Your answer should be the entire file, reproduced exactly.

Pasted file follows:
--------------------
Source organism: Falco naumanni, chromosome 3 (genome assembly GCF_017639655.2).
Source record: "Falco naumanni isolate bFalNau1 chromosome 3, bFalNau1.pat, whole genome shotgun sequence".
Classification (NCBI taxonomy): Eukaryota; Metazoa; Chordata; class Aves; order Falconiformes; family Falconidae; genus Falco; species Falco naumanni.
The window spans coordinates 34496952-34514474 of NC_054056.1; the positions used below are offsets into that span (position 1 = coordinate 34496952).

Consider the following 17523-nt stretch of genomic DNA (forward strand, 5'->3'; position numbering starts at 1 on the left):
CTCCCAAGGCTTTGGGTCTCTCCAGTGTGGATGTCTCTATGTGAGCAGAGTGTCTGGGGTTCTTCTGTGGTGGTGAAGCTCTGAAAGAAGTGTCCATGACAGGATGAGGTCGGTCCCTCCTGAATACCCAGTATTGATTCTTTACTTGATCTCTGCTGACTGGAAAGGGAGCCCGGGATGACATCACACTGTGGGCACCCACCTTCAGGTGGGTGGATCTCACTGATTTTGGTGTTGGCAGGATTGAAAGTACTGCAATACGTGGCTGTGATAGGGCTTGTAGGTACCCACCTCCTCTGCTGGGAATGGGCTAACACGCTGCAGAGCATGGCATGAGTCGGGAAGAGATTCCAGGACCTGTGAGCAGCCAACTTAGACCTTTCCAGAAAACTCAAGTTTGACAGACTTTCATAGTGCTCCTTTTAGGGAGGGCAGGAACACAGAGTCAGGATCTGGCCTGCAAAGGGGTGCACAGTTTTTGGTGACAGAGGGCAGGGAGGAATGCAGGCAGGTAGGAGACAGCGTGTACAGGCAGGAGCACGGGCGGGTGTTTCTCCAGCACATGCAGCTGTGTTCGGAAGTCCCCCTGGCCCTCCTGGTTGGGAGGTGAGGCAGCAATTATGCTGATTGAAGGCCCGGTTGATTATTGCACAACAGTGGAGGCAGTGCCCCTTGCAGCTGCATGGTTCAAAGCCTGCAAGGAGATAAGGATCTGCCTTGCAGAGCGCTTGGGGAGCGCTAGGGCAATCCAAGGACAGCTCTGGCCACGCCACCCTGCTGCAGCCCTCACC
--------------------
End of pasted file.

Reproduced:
Source organism: Falco naumanni, chromosome 3 (genome assembly GCF_017639655.2).
Source record: "Falco naumanni isolate bFalNau1 chromosome 3, bFalNau1.pat, whole genome shotgun sequence".
Classification (NCBI taxonomy): Eukaryota; Metazoa; Chordata; class Aves; order Falconiformes; family Falconidae; genus Falco; species Falco naumanni.
The window spans coordinates 34496952-34514474 of NC_054056.1; the positions used below are offsets into that span (position 1 = coordinate 34496952).

Consider the following 17523-nt stretch of genomic DNA (forward strand, 5'->3'; position numbering starts at 1 on the left):
CTCCCAAGGCTTTGGGTCTCTCCAGTGTGGATGTCTCTATGTGAGCAGAGTGTCTGGGGTTCTTCTGTGGTGGTGAAGCTCTGAAAGAAGTGTCCATGACAGGATGAGGTCGGTCCCTCCTGAATACCCAGTATTGATTCTTTACTTGATCTCTGCTGACTGGAAAGGGAGCCCGGGATGACATCACACTGTGGGCACCCACCTTCAGGTGGGTGGATCTCACTGATTTTGGTGTTGGCAGGATTGAAAGTACTGCAATACGTGGCTGTGATAGGGCTTGTAGGTACCCACCTCCTCTGCTGGGAATGGGCTAACACGCTGCAGAGCATGGCATGAGTCGGGAAGAGATTCCAGGACCTGTGAGCAGCCAACTTAGACCTTTCCAGAAAACTCAAGTTTGACAGACTTTCATAGTGCTCCTTTTAGGGAGGGCAGGAACACAGAGTCAGGATCTGGCCTGCAAAGGGGTGCACAGTTTTTGGTGACAGAGGGCAGGGAGGAATGCAGGCAGGTAGGAGACAGCGTGTACAGGCAGGAGCACGGGCGGGTGTTTCTCCAGCACATGCAGCTGTGTTCGGAAGTCCCCCTGGCCCTCCTGGTTGGGAGGTGAGGCAGCAATTATGCTGATTGAAGGCCCGGTTGATTATTGCACAACAGTGGAGGCAGTGCCCCTTGCAGCTGCATGGTTCAAAGCCTGCAAGGAGATAAGGATCTGCCTTGCAGAGCGCTTGGGGAGCGCTAGGGCAATCCAAGGACAGCTCTGGCCACGCCACCCTGCTGCAGCCCTCACC